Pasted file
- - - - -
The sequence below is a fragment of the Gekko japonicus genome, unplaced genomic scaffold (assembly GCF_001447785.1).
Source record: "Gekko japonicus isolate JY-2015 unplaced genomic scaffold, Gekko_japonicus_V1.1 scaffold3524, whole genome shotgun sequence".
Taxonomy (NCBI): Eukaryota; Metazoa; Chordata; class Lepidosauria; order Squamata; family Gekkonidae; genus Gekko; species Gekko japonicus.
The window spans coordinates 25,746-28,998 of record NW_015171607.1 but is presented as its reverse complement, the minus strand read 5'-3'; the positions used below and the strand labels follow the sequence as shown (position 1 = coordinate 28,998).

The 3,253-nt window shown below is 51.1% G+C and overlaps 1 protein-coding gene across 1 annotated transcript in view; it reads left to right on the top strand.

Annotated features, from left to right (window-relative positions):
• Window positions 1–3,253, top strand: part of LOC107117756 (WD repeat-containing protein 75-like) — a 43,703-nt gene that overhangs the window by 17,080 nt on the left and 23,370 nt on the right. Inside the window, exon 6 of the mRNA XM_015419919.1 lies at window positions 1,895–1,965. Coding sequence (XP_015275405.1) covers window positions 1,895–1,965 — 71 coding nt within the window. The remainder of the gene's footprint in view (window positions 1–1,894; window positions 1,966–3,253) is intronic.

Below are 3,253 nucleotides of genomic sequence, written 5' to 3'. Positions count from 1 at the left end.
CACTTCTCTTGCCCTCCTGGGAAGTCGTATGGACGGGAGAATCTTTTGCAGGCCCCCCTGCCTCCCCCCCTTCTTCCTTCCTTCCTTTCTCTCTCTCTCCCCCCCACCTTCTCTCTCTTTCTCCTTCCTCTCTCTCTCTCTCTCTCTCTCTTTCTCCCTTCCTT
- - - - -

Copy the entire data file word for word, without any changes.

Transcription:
The sequence below is a fragment of the Gekko japonicus genome, unplaced genomic scaffold (assembly GCF_001447785.1).
Source record: "Gekko japonicus isolate JY-2015 unplaced genomic scaffold, Gekko_japonicus_V1.1 scaffold3524, whole genome shotgun sequence".
Taxonomy (NCBI): Eukaryota; Metazoa; Chordata; class Lepidosauria; order Squamata; family Gekkonidae; genus Gekko; species Gekko japonicus.
The window spans coordinates 25,746-28,998 of record NW_015171607.1 but is presented as its reverse complement, the minus strand read 5'-3'; the positions used below and the strand labels follow the sequence as shown (position 1 = coordinate 28,998).

The 3,253-nt window shown below is 51.1% G+C and overlaps 1 protein-coding gene across 1 annotated transcript in view; it reads left to right on the top strand.

Annotated features, from left to right (window-relative positions):
• Window positions 1–3,253, top strand: part of LOC107117756 (WD repeat-containing protein 75-like) — a 43,703-nt gene that overhangs the window by 17,080 nt on the left and 23,370 nt on the right. Inside the window, exon 6 of the mRNA XM_015419919.1 lies at window positions 1,895–1,965. Coding sequence (XP_015275405.1) covers window positions 1,895–1,965 — 71 coding nt within the window. The remainder of the gene's footprint in view (window positions 1–1,894; window positions 1,966–3,253) is intronic.

Below are 3,253 nucleotides of genomic sequence, written 5' to 3'. Positions count from 1 at the left end.
CACTTCTCTTGCCCTCCTGGGAAGTCGTATGGACGGGAGAATCTTTTGCAGGCCCCCCTGCCTCCCCCCCTTCTTCCTTCCTTCCTTTCTCTCTCTCTCCCCCCCACCTTCTCTCTCTTTCTCCTTCCTCTCTCTCTCTCTCTCTCTCTCTTTCTCCCTTCCTT